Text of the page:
Specific: Late 1995 the Danish
Army ordered 8 MLRS, with ammunition worth 662 mill. DKr,
planned to serve Danish Division. Further 4 launchers is
planned implemented at Eastern Land Command. To support
the launchers 44 ammunitions-trucks with trailers and
supply- and maintenance-vehicles will be bought.
The MLRS will replace 155 and 203 mm howitzers
delivered through the MDAP after WW II. The system, with initial
deliverance of 4 launchers, was implemented 26 of October
The opening stage called for the "A1"-version,
but due to delay in deliverance the older M270 was
obtained. The launchers were planned up-graded to a
British specification worked out by the UK MOD.
The purchase of the MLRS was part of a larger
replacement of equipment. The Green Archer artillery locating radar will be
superseded by a new system by Erichsson Radar, Norway
called "ARTHUR", and to gather information by
electronic means a UAV system will be purchased.
With the Defence Agreement 2005 - 2009 made in
2004, it was decided that the MLRS no longer would be a
part of the inventory of the Danish Army.
After been kept in storage a sale finally came through in late 2013,
when a deal was struck with Finland about the purchase of all 12
launchers. The launchers will be used for drivers training only, and not
for operational use as the fire control computers have been removed
prior to sale..
Historical: The lightly armoured self-propelled
rocket artillery system, build by Lockheed Martin Vought
Systems in USA, is a stretched version of the M2 Bradley
infantry fighting vehicle. The launcher is a highly
automated self-loading and self-aiming system. It
contains a fire control computer that integrates the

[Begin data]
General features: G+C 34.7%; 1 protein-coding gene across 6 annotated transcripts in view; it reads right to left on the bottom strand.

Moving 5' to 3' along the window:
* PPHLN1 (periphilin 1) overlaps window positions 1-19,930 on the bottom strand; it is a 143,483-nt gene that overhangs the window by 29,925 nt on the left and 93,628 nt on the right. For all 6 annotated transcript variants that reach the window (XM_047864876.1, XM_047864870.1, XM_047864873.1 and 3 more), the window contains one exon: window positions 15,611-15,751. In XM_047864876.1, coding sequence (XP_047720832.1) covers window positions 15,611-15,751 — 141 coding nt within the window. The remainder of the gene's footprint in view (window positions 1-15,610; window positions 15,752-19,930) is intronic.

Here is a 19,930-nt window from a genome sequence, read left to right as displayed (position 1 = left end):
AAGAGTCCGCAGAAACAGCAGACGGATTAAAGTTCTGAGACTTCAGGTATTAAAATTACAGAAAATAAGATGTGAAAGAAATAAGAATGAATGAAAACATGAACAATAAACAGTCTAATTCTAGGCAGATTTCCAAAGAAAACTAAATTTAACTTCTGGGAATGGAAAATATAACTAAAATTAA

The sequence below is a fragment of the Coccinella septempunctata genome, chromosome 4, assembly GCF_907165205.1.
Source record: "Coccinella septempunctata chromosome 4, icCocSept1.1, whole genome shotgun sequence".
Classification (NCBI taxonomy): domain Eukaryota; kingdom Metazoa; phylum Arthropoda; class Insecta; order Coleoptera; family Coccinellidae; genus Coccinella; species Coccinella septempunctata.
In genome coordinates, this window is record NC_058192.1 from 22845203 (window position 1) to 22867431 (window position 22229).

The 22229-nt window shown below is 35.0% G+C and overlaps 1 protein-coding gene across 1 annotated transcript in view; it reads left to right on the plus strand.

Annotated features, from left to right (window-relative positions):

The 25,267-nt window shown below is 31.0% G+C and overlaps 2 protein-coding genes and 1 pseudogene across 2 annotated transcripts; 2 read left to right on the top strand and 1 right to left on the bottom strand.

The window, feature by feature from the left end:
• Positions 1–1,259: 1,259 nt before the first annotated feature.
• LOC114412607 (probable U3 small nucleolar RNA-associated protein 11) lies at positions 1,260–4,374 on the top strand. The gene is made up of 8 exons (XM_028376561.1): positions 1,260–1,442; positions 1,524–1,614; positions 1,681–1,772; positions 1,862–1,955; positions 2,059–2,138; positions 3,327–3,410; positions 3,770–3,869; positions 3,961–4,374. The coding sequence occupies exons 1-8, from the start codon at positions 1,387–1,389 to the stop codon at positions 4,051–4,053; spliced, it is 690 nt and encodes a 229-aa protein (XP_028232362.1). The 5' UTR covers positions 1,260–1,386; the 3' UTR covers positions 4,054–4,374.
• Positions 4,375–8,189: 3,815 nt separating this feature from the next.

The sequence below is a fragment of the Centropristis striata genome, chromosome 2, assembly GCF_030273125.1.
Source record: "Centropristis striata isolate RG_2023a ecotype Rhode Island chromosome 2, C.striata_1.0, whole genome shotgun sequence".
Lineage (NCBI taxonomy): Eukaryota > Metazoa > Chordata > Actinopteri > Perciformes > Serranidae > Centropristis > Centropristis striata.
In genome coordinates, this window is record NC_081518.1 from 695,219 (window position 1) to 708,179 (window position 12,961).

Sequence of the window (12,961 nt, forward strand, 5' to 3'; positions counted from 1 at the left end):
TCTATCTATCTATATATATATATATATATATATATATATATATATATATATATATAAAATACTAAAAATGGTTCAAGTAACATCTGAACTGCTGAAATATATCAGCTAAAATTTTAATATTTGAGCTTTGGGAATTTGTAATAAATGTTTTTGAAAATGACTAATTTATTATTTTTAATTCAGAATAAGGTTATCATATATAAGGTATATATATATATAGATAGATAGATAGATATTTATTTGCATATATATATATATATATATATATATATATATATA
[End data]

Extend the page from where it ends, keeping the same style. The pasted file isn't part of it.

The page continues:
vehicle and rocket launching operations. The rockets can
be fired individually or in ripples of two to twelve.
Accuracy is maintained in all firing modes because the
computer re-aims the launcher between rounds. The MLRS
launcher operates by day and night and in all weather
conditions. The purpose of the MLRS launch system is to
engage and defeat tube and rocket artillery, air defence
concentrations, trucks, light armour and personnel
carriers, as well as support troop and supply
concentrations. The MLRS crew can emplace the launcher,
fire a mission and leave the firing site without leaving
the cab. The cab also protects the crew from chemical,
biological and radiological warfare agents.
The fire control computer allows firing missions to be
carried out either manually or automatically. The
computer prompts the crew step by step through each
successive operation, and constantly checks the condition
of mission-critical functions. In both manual and
automatic mode, the crew has full control over the launch
sequence. In a typical fire mission, a command post
transmits the selected target data directly to the MLRS
launcher's computer. When activated, the computer aims
the launcher and prompts the crew to arm and fire a
pre-selected number of rounds. Multiple mission sequences
can be pre-programmed and stored in the computer.
Mounted on the rear of the vehicle hull, the launcher
loader module consists of a base, turret and cage.
Three-man crew consists of the driver, gunner and section
chief, all of whom are seated in the cab at the front of
The first production system was delivered to the US Army
in early 1982 and as of September 1995, a total of 857
launchers have been delivered, 772 to the active Army and
185 to the National Guard.
Length: 6.97 m (271 inches).
Width: 2.97 m (116 inches).
Height: 2.61 m (102 inches).
Weight: 28.000 kg (61.600 lb.).
Engine: V8-cylinder Cummins, type VTA-903T, 14.800
cm3 (903 cubic inches), turbo-charged.
Horsepower: 506 at 2.600 rpm.
Transmission: General Electric HMPT 500-3EC
Transfer case: None.
Electrical system: 24 volt, negative ground.
Brakes: Multiple plate, oil cooled.
without preparation: 1.1 m (43 inches).
with deep water fording kit: N/A.
Fuel type: Diesel.
Fuel capacity: 617 liter (163 gallons).
Range: 483 km (302 miles).
Armament: The standard rocket pod
comprises 6 glass fibre tubes with 227 mm rockets. The
pods are loaded by the integral twin boom loader system
of the launcher. Without leaving the cab the crew can
within one minute launch 12 rockets (2 pods), covering an
area of 500 x 500 m, at targets up to 45 km. In
comparison a 155 mm howitzer would use 88 grenades, and
be able to reach targets at a range of approx. 16 km.
The launcher is air-portable by C-130 Hercules.
During Operation Desert Storm the United States deployed
more than 230 MLRS, while the British deployed 16.
The system is operational in the US Army and fourteen
countries have fielded or are waiting delivery of MLRS:
Bahrain, Denmark, France, Germany, Greece, Israel, Italy,
Japan, South Korea, The Netherlands, Norway, Turkey and